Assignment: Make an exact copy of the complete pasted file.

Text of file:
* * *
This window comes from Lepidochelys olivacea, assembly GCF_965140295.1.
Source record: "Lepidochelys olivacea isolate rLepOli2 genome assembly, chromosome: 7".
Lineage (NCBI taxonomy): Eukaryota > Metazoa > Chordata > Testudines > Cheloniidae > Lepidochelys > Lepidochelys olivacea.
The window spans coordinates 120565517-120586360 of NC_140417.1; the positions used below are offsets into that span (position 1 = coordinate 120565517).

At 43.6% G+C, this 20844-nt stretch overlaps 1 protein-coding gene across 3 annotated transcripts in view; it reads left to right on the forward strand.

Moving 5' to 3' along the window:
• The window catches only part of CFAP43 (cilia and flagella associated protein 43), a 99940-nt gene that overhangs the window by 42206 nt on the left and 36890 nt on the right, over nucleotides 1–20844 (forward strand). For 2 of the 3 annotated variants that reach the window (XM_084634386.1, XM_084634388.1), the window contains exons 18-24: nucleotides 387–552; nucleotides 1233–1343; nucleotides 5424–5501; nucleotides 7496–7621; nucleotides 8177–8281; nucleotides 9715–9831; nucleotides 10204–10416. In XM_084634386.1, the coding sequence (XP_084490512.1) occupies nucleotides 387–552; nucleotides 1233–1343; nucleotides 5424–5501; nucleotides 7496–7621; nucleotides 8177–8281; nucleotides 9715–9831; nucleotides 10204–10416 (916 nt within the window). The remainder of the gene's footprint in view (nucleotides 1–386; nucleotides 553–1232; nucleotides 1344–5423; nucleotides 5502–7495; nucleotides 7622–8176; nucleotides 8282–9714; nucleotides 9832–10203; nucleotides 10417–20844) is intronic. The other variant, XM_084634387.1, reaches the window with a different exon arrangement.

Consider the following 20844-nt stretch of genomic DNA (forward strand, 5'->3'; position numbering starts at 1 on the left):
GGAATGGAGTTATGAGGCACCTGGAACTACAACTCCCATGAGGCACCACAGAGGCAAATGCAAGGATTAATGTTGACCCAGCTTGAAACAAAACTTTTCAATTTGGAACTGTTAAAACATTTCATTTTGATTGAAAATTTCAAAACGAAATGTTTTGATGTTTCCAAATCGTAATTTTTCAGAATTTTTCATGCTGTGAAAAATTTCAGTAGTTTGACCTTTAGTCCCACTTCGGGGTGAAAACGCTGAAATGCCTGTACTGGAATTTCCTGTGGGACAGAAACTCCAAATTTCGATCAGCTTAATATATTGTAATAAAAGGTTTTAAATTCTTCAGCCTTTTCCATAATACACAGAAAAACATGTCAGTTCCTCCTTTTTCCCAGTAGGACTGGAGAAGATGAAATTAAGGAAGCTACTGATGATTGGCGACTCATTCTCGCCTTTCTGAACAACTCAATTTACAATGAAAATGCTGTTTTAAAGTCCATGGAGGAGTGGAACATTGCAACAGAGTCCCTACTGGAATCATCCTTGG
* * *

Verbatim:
This window comes from Lepidochelys olivacea, assembly GCF_965140295.1.
Source record: "Lepidochelys olivacea isolate rLepOli2 genome assembly, chromosome: 7".
Lineage (NCBI taxonomy): Eukaryota > Metazoa > Chordata > Testudines > Cheloniidae > Lepidochelys > Lepidochelys olivacea.
The window spans coordinates 120565517-120586360 of NC_140417.1; the positions used below are offsets into that span (position 1 = coordinate 120565517).

At 43.6% G+C, this 20844-nt stretch overlaps 1 protein-coding gene across 3 annotated transcripts in view; it reads left to right on the forward strand.

Moving 5' to 3' along the window:
• The window catches only part of CFAP43 (cilia and flagella associated protein 43), a 99940-nt gene that overhangs the window by 42206 nt on the left and 36890 nt on the right, over nucleotides 1–20844 (forward strand). For 2 of the 3 annotated variants that reach the window (XM_084634386.1, XM_084634388.1), the window contains exons 18-24: nucleotides 387–552; nucleotides 1233–1343; nucleotides 5424–5501; nucleotides 7496–7621; nucleotides 8177–8281; nucleotides 9715–9831; nucleotides 10204–10416. In XM_084634386.1, the coding sequence (XP_084490512.1) occupies nucleotides 387–552; nucleotides 1233–1343; nucleotides 5424–5501; nucleotides 7496–7621; nucleotides 8177–8281; nucleotides 9715–9831; nucleotides 10204–10416 (916 nt within the window). The remainder of the gene's footprint in view (nucleotides 1–386; nucleotides 553–1232; nucleotides 1344–5423; nucleotides 5502–7495; nucleotides 7622–8176; nucleotides 8282–9714; nucleotides 9832–10203; nucleotides 10417–20844) is intronic. The other variant, XM_084634387.1, reaches the window with a different exon arrangement.

Consider the following 20844-nt stretch of genomic DNA (forward strand, 5'->3'; position numbering starts at 1 on the left):
GGAATGGAGTTATGAGGCACCTGGAACTACAACTCCCATGAGGCACCACAGAGGCAAATGCAAGGATTAATGTTGACCCAGCTTGAAACAAAACTTTTCAATTTGGAACTGTTAAAACATTTCATTTTGATTGAAAATTTCAAAACGAAATGTTTTGATGTTTCCAAATCGTAATTTTTCAGAATTTTTCATGCTGTGAAAAATTTCAGTAGTTTGACCTTTAGTCCCACTTCGGGGTGAAAACGCTGAAATGCCTGTACTGGAATTTCCTGTGGGACAGAAACTCCAAATTTCGATCAGCTTAATATATTGTAATAAAAGGTTTTAAATTCTTCAGCCTTTTCCATAATACACAGAAAAACATGTCAGTTCCTCCTTTTTCCCAGTAGGACTGGAGAAGATGAAATTAAGGAAGCTACTGATGATTGGCGACTCATTCTCGCCTTTCTGAACAACTCAATTTACAATGAAAATGCTGTTTTAAAGTCCATGGAGGAGTGGAACATTGCAACAGAGTCCCTACTGGAATCATCCTTGG